An environmental assessment (EA) is undertaken to investigate any impact that the building can have on the environment and how to mitigate them. If the effect can’t be mitigated, measures to reduce it are put in place. Frequently, environmental assessment can take up to one or more years to be completed.
The aim of undertaking such an evaluation is to study environmental factors that lie within the highway’s area. These aspects include; water causes, which include natural and groundwater, noise, acid rocks, wetlands, and many more. The final report in building a highway has protection measures, final design, and any other document that can be required.
Estimating the Cost
Building a highway varies according to length and additional drainage systems, sound barriers, bridges, and several lanes, among others. For example, the approximate cost of building a one-kilometer 2-lane highway can be approximately $3.5 million, with bridges inclusive. All this is determined by the price of materials, payment to demolition contractors, the firm conducting EA, and WPT power.
Factors That Determine Costs of Highway Building
Several factors determine the total amount to be used in highway building. The operating contractor spends money on fuel, insurance, labor, among others. They all add to the total cost during the whole process of building it. The tender of the project and the time required to complete the building also matters. Again, materials used to build are also critical determinants of the cost.
The longer the highway, the more materials used, and the more the cost. If the materials are extracted locally, the cost may lower compared to when shipped from other regions. The design of the highway also plays a significant part in cost determination. The number of lanes, bridges, culverts, and inlets, sometimes make the highway design more complicated; hence, it consumes more money throughout the whole process.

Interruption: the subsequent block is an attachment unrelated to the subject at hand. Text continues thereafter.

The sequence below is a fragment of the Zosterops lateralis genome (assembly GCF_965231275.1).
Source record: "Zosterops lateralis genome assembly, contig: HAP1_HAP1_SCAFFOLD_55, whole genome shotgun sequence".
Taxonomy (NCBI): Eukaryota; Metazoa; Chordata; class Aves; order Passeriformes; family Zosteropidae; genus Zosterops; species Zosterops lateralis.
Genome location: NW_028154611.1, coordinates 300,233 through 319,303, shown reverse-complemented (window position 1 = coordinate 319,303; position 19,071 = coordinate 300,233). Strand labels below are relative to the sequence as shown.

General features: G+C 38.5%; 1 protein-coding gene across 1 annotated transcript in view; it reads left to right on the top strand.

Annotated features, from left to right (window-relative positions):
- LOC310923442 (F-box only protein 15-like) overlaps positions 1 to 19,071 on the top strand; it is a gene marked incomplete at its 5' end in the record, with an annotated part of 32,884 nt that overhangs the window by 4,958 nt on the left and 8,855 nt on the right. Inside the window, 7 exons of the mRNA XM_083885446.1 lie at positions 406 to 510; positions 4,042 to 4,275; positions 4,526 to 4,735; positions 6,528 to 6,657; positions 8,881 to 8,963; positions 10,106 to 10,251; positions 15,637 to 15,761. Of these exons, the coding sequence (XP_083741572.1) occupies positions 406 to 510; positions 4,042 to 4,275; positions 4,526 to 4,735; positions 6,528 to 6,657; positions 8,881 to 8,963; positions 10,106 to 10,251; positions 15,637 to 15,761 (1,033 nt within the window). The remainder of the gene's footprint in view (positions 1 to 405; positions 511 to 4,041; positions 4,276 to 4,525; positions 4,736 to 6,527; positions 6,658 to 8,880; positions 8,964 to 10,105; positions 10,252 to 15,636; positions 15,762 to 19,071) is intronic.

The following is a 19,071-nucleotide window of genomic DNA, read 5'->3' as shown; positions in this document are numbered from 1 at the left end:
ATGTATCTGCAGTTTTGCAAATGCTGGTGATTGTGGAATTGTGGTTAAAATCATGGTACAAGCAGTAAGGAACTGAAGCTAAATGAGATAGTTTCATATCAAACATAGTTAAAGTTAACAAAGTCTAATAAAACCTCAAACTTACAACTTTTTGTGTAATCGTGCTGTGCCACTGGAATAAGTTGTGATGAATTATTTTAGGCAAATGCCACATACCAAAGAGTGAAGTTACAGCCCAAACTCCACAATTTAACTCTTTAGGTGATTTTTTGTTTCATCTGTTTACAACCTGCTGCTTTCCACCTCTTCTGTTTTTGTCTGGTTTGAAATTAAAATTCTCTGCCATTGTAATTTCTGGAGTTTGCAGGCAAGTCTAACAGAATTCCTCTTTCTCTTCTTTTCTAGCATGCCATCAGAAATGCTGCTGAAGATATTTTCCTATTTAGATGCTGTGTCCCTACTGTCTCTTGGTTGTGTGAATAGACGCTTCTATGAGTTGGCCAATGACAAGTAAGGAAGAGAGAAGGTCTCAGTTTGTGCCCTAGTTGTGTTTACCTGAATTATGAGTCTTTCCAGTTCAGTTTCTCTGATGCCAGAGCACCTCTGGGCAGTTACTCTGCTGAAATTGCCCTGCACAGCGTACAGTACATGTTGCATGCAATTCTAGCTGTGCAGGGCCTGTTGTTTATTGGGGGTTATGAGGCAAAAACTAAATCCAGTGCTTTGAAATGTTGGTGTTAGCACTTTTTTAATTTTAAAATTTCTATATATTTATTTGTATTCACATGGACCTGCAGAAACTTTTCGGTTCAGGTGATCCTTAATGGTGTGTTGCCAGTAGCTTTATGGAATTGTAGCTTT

Best Seasons to Undertake the Building Process
The summer season is the best to build a highway. Without ice and rain, it is easy for equipment to operate, and there is enough visibility. Demolition is also easy during this weather as it’s comfortable to haul any debris excavated and deposit it where needed. It is also convenient as there is no running water that can stop construction anytime it rains.
In winter, the icy roads are slippery, and the transportation of materials can be stressful. Even if winter season approaches and the building of highways is suspended, when construction resumes, the construction process remains intact. Contractors can then pick up from where they left from with no damages caused during the winter season.
As modern heavy trucks are being produced almost daily, highway building also needs to be thorough. These trucks pass on the highways while exacting a lot of weight that only a road with a firm foundation can withhold. If a highway is built following the required processes, potholes won’t appear in an extended period. Highway construction contractors have high skills and apply them to ensure to build highways that won’t cause accidents due to collapsing, water can drain quickly in culverts and drains, and even bridges are durable and robust. That said, many generations will use the highway as it is durable.